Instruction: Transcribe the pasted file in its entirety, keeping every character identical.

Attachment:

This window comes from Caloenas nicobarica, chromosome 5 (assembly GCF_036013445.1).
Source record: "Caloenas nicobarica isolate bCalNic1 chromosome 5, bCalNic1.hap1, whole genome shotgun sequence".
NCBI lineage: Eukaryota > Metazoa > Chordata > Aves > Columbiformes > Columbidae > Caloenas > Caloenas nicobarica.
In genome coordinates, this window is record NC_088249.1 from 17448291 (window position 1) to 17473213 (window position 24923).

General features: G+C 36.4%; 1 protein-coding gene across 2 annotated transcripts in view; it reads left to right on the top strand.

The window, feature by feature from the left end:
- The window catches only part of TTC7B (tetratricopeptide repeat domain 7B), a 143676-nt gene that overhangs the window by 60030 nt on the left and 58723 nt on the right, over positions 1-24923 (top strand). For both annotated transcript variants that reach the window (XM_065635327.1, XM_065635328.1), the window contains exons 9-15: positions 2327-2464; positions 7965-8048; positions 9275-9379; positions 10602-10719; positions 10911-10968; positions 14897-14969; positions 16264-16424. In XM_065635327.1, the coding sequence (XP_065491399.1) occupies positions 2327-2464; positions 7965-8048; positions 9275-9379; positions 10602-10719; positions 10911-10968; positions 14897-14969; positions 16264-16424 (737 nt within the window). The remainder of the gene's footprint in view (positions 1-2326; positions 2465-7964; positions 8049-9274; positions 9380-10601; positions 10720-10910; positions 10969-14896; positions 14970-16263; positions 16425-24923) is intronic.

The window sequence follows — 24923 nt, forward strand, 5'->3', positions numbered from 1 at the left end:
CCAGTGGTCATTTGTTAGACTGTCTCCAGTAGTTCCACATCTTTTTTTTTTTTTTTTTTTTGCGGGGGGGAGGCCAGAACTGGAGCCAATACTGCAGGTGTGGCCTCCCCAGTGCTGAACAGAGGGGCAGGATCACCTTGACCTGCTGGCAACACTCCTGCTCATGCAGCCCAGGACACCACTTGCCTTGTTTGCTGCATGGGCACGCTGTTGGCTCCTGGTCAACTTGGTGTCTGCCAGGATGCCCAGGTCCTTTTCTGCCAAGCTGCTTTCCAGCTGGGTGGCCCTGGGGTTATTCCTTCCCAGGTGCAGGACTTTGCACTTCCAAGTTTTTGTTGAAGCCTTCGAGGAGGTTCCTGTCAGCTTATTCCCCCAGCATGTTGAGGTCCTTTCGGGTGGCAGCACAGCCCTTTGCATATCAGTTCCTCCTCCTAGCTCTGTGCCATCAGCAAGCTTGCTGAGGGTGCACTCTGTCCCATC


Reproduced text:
This window comes from Caloenas nicobarica, chromosome 5 (assembly GCF_036013445.1).
Source record: "Caloenas nicobarica isolate bCalNic1 chromosome 5, bCalNic1.hap1, whole genome shotgun sequence".
NCBI lineage: Eukaryota > Metazoa > Chordata > Aves > Columbiformes > Columbidae > Caloenas > Caloenas nicobarica.
In genome coordinates, this window is record NC_088249.1 from 17448291 (window position 1) to 17473213 (window position 24923).

General features: G+C 36.4%; 1 protein-coding gene across 2 annotated transcripts in view; it reads left to right on the top strand.

The window, feature by feature from the left end:
- The window catches only part of TTC7B (tetratricopeptide repeat domain 7B), a 143676-nt gene that overhangs the window by 60030 nt on the left and 58723 nt on the right, over positions 1-24923 (top strand). For both annotated transcript variants that reach the window (XM_065635327.1, XM_065635328.1), the window contains exons 9-15: positions 2327-2464; positions 7965-8048; positions 9275-9379; positions 10602-10719; positions 10911-10968; positions 14897-14969; positions 16264-16424. In XM_065635327.1, the coding sequence (XP_065491399.1) occupies positions 2327-2464; positions 7965-8048; positions 9275-9379; positions 10602-10719; positions 10911-10968; positions 14897-14969; positions 16264-16424 (737 nt within the window). The remainder of the gene's footprint in view (positions 1-2326; positions 2465-7964; positions 8049-9274; positions 9380-10601; positions 10720-10910; positions 10969-14896; positions 14970-16263; positions 16425-24923) is intronic.

The window sequence follows — 24923 nt, forward strand, 5'->3', positions numbered from 1 at the left end:
CCAGTGGTCATTTGTTAGACTGTCTCCAGTAGTTCCACATCTTTTTTTTTTTTTTTTTTTTGCGGGGGGGAGGCCAGAACTGGAGCCAATACTGCAGGTGTGGCCTCCCCAGTGCTGAACAGAGGGGCAGGATCACCTTGACCTGCTGGCAACACTCCTGCTCATGCAGCCCAGGACACCACTTGCCTTGTTTGCTGCATGGGCACGCTGTTGGCTCCTGGTCAACTTGGTGTCTGCCAGGATGCCCAGGTCCTTTTCTGCCAAGCTGCTTTCCAGCTGGGTGGCCCTGGGGTTATTCCTTCCCAGGTGCAGGACTTTGCACTTCCAAGTTTTTGTTGAAGCCTTCGAGGAGGTTCCTGTCAGCTTATTCCCCCAGCATGTTGAGGTCCTTTCGGGTGGCAGCACAGCCCTTTGCATATCAGTTCCTCCTCCTAGCTCTGTGCCATCAGCAAGCTTGCTGAGGGTGCACTCTGTCCCATC